LETTERS: Give our budding artists a place to flourish at the Penmar

We need a neat amateur theatre for the budding talent that exists in this place.

How do we get our young (and perhaps not so young) aspiring talent the opportunity to test out their acting and performing skills in a cozy-but-classy setting?

How do we ever get the momentum in this city to be able to justify building a truly great performing arts centre?

How do we become an effective and growing world-class destination?

By getting focused, just like they did many years ago in the hockey world by building Memorial Arena. We start small and make sure all types and levels of artist performance have the opportunity to try out their wares. That is why we need another theatre complex.

If the leadership in Penticton is really serious about becoming world-class it has to move beyond saying that “Penticton’s got game” and thinking that means only hockey.  We have to move even beyond lacrosse, soccer and boating. There are many young people who don’t or can’t play any of these activities, but still are very talented.

We’ve lost the PenHi auditorium and we can’t always count on the weather to simply suggest they put on a performance in a park. We need a neat amateur theatre for the budding talent that exists in this place. We could make our local college even more attractive if it had access to facilities where it could experiment not only with productions but also with the technologies needed to make shows successful. And within all this, we would benefit if we could enjoy some popcorn and pop.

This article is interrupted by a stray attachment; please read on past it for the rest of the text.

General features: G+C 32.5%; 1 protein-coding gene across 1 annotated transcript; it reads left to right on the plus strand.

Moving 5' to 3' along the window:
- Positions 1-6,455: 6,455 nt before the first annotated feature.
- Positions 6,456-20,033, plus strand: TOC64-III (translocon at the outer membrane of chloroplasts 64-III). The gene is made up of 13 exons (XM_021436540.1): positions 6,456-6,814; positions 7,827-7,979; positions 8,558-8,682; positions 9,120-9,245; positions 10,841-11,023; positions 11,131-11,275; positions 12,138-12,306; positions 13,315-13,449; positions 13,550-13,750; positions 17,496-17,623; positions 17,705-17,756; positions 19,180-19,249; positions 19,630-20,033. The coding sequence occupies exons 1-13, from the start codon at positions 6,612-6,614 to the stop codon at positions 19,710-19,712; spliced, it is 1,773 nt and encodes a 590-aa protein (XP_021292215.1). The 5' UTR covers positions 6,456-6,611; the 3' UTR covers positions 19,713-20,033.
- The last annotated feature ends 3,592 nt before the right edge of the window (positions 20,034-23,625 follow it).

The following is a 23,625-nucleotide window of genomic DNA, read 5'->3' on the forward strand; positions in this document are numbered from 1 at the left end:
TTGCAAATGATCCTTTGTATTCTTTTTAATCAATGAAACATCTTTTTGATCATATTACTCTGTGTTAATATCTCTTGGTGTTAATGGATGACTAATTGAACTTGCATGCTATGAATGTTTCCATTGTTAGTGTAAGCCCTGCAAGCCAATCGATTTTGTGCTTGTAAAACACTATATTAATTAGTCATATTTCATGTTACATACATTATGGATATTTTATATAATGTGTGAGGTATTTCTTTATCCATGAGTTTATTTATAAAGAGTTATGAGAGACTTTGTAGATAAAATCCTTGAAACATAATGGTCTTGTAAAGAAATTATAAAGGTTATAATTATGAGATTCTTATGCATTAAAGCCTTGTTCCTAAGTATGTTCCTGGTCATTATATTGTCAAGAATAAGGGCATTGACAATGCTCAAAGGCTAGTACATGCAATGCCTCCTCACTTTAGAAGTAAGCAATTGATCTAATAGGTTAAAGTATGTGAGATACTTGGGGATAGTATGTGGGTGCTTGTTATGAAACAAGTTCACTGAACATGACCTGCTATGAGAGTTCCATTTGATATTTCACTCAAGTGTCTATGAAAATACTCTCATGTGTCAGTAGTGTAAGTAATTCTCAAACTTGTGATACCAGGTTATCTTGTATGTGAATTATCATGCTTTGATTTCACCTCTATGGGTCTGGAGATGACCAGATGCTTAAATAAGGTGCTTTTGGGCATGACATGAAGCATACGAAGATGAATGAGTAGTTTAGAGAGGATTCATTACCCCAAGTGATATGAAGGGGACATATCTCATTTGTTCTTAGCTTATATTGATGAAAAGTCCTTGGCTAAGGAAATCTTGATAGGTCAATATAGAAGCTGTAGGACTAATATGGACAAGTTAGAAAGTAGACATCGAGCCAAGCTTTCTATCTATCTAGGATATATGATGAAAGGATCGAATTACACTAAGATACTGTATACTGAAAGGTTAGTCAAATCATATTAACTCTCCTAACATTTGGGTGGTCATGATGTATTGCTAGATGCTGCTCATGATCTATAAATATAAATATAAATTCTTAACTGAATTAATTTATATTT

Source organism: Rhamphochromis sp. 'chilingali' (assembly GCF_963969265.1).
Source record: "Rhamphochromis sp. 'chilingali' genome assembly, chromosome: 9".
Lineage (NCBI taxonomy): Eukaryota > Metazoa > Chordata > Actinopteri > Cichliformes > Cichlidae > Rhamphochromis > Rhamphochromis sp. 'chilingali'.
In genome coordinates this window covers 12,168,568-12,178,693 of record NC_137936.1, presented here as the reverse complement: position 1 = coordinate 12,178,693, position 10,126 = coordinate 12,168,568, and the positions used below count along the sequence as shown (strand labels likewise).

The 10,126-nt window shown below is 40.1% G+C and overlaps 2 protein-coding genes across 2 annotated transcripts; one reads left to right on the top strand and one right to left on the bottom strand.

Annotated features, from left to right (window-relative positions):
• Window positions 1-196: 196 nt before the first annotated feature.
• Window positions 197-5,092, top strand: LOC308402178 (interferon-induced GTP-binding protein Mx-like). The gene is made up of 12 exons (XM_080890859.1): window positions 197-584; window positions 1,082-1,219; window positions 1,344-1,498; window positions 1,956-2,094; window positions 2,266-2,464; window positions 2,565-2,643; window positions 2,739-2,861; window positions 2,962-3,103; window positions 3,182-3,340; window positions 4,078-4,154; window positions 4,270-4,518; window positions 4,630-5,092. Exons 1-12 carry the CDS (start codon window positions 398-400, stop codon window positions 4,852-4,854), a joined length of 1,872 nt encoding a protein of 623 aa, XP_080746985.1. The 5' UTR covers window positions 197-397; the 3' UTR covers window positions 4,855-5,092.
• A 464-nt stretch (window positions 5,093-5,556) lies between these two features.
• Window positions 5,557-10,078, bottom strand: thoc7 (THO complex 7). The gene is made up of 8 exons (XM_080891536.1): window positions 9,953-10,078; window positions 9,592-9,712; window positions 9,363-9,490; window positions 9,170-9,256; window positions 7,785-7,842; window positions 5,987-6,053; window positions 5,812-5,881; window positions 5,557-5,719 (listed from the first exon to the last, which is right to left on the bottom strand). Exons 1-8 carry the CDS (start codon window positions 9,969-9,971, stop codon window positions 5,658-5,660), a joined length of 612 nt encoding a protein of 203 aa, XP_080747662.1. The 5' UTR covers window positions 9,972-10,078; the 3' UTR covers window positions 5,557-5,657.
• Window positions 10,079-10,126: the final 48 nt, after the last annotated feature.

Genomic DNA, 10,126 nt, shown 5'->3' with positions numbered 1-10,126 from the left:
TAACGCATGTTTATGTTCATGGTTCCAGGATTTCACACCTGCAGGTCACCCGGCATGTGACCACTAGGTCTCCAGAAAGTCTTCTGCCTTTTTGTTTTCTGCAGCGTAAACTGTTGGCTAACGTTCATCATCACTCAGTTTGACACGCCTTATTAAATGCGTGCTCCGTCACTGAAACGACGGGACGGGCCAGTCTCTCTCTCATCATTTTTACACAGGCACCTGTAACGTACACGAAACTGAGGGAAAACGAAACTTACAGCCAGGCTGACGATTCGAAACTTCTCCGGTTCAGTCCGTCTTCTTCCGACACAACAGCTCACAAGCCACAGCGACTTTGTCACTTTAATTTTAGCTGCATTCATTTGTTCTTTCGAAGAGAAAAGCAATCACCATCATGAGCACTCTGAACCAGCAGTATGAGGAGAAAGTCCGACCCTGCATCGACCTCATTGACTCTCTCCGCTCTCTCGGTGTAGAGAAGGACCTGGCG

Lets get behind the Penmar for the young people in this town. Why are there more young people from Vernon and Kelowna playing in the symphony? Why does Wells B.C. with a population of 250 have such a budding arts presence? Why does PEI produce so many talented musicians and other artists with a capital no bigger than our city and the rest of the island’s population no more than the valley minus Kelowna? It’s because all these people make sure there are venues for the not-yet-famous or really good to get on stage and learn to perform.

I’m surprised that in a city that considers a light canopy over a block of Main Street to be vital doesn’t think a small theatre for its kids and their parents to be essential.

As much as we might like to be a manufacturing hub or a waterslide capital, it will be much more likely we can be central for the arts and a destination for those who travel looking for alternate forms of entertainment including the type the Penmar would provide. Even classic movies draw people —there is small village in the Haliburton region of Ontario that has a wonderful old theatre that draws people from beyond Toronto in the summer. Let’s give ourselves an opportunity to become a destination for as diverse a population as possible.

And there is another side to all this — the more we enable or allow local talent to grow, the more we fill the world with our graduates who tell others to come and see where they got there start. Actors, musicians, film producers remain in their craft long after professional athletes have retired. Maybe there is a Lloyd Robertson or a Loreena McKennett or a Ryan Gosling or a Justin Bieber just waiting to break out and make Penticton as important as Stratford, Ont. is.

Help make this happen, go to www.penmar.ca and find a way to contribute.

Glenn Sinclair

Penticton

 

 

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